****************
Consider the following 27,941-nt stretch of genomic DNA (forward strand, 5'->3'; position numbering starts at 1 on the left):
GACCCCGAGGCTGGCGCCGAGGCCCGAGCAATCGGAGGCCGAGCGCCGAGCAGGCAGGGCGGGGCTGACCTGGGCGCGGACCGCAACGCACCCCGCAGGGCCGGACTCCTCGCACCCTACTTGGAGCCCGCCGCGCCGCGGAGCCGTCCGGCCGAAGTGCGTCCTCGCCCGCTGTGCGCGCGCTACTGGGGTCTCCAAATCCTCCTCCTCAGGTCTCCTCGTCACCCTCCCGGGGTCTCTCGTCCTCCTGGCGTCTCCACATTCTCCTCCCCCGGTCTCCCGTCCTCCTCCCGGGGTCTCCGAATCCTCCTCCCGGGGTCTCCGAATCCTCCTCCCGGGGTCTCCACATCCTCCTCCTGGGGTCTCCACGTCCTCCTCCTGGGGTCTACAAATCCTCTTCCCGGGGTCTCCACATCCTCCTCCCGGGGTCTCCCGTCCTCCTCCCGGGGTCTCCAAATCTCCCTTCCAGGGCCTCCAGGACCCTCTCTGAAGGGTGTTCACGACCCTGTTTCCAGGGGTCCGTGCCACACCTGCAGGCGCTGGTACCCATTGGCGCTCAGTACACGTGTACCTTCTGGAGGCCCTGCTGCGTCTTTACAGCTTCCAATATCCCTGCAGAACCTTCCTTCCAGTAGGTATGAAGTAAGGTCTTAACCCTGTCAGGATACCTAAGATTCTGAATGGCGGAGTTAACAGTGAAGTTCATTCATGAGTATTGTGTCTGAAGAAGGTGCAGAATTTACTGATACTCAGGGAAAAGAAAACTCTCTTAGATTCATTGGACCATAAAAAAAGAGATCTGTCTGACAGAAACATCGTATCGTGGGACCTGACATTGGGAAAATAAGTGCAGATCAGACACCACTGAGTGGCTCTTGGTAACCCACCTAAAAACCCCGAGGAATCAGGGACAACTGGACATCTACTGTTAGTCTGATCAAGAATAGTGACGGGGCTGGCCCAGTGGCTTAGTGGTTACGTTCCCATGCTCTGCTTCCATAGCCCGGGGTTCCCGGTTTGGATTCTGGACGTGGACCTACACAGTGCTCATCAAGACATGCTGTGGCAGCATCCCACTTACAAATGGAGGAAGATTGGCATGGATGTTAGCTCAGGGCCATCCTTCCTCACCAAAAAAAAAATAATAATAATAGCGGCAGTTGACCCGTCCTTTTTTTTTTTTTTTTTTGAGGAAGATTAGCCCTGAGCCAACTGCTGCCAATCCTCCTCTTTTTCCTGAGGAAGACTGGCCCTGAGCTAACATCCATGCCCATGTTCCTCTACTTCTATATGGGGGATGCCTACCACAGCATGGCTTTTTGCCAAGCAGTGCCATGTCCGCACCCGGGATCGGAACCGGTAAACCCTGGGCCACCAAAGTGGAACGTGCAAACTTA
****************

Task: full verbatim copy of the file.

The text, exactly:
Consider the following 27,941-nt stretch of genomic DNA (forward strand, 5'->3'; position numbering starts at 1 on the left):
GACCCCGAGGCTGGCGCCGAGGCCCGAGCAATCGGAGGCCGAGCGCCGAGCAGGCAGGGCGGGGCTGACCTGGGCGCGGACCGCAACGCACCCCGCAGGGCCGGACTCCTCGCACCCTACTTGGAGCCCGCCGCGCCGCGGAGCCGTCCGGCCGAAGTGCGTCCTCGCCCGCTGTGCGCGCGCTACTGGGGTCTCCAAATCCTCCTCCTCAGGTCTCCTCGTCACCCTCCCGGGGTCTCTCGTCCTCCTGGCGTCTCCACATTCTCCTCCCCCGGTCTCCCGTCCTCCTCCCGGGGTCTCCGAATCCTCCTCCCGGGGTCTCCGAATCCTCCTCCCGGGGTCTCCACATCCTCCTCCTGGGGTCTCCACGTCCTCCTCCTGGGGTCTACAAATCCTCTTCCCGGGGTCTCCACATCCTCCTCCCGGGGTCTCCCGTCCTCCTCCCGGGGTCTCCAAATCTCCCTTCCAGGGCCTCCAGGACCCTCTCTGAAGGGTGTTCACGACCCTGTTTCCAGGGGTCCGTGCCACACCTGCAGGCGCTGGTACCCATTGGCGCTCAGTACACGTGTACCTTCTGGAGGCCCTGCTGCGTCTTTACAGCTTCCAATATCCCTGCAGAACCTTCCTTCCAGTAGGTATGAAGTAAGGTCTTAACCCTGTCAGGATACCTAAGATTCTGAATGGCGGAGTTAACAGTGAAGTTCATTCATGAGTATTGTGTCTGAAGAAGGTGCAGAATTTACTGATACTCAGGGAAAAGAAAACTCTCTTAGATTCATTGGACCATAAAAAAAGAGATCTGTCTGACAGAAACATCGTATCGTGGGACCTGACATTGGGAAAATAAGTGCAGATCAGACACCACTGAGTGGCTCTTGGTAACCCACCTAAAAACCCCGAGGAATCAGGGACAACTGGACATCTACTGTTAGTCTGATCAAGAATAGTGACGGGGCTGGCCCAGTGGCTTAGTGGTTACGTTCCCATGCTCTGCTTCCATAGCCCGGGGTTCCCGGTTTGGATTCTGGACGTGGACCTACACAGTGCTCATCAAGACATGCTGTGGCAGCATCCCACTTACAAATGGAGGAAGATTGGCATGGATGTTAGCTCAGGGCCATCCTTCCTCACCAAAAAAAAAATAATAATAATAGCGGCAGTTGACCCGTCCTTTTTTTTTTTTTTTTTTGAGGAAGATTAGCCCTGAGCCAACTGCTGCCAATCCTCCTCTTTTTCCTGAGGAAGACTGGCCCTGAGCTAACATCCATGCCCATGTTCCTCTACTTCTATATGGGGGATGCCTACCACAGCATGGCTTTTTGCCAAGCAGTGCCATGTCCGCACCCGGGATCGGAACCGGTAAACCCTGGGCCACCAAAGTGGAACGTGCAAACTTA